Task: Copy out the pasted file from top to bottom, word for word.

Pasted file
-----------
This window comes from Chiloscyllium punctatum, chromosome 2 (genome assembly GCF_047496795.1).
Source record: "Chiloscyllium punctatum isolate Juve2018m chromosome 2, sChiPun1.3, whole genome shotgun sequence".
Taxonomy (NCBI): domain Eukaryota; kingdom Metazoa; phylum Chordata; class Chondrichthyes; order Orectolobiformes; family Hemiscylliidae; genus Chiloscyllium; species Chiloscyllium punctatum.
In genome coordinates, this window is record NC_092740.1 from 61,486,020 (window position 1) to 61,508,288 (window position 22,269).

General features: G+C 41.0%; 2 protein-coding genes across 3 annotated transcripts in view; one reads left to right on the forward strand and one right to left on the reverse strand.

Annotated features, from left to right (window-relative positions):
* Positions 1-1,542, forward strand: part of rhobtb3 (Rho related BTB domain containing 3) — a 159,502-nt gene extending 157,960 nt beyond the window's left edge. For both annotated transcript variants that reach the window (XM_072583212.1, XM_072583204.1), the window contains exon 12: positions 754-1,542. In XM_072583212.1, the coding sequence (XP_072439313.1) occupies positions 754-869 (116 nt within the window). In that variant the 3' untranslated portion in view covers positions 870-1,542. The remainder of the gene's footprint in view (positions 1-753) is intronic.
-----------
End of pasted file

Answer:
This window comes from Chiloscyllium punctatum, chromosome 2 (genome assembly GCF_047496795.1).
Source record: "Chiloscyllium punctatum isolate Juve2018m chromosome 2, sChiPun1.3, whole genome shotgun sequence".
Taxonomy (NCBI): domain Eukaryota; kingdom Metazoa; phylum Chordata; class Chondrichthyes; order Orectolobiformes; family Hemiscylliidae; genus Chiloscyllium; species Chiloscyllium punctatum.
In genome coordinates, this window is record NC_092740.1 from 61,486,020 (window position 1) to 61,508,288 (window position 22,269).

General features: G+C 41.0%; 2 protein-coding genes across 3 annotated transcripts in view; one reads left to right on the forward strand and one right to left on the reverse strand.

Annotated features, from left to right (window-relative positions):
* Positions 1-1,542, forward strand: part of rhobtb3 (Rho related BTB domain containing 3) — a 159,502-nt gene extending 157,960 nt beyond the window's left edge. For both annotated transcript variants that reach the window (XM_072583212.1, XM_072583204.1), the window contains exon 12: positions 754-1,542. In XM_072583212.1, the coding sequence (XP_072439313.1) occupies positions 754-869 (116 nt within the window). In that variant the 3' untranslated portion in view covers positions 870-1,542. The remainder of the gene's footprint in view (positions 1-753) is intronic.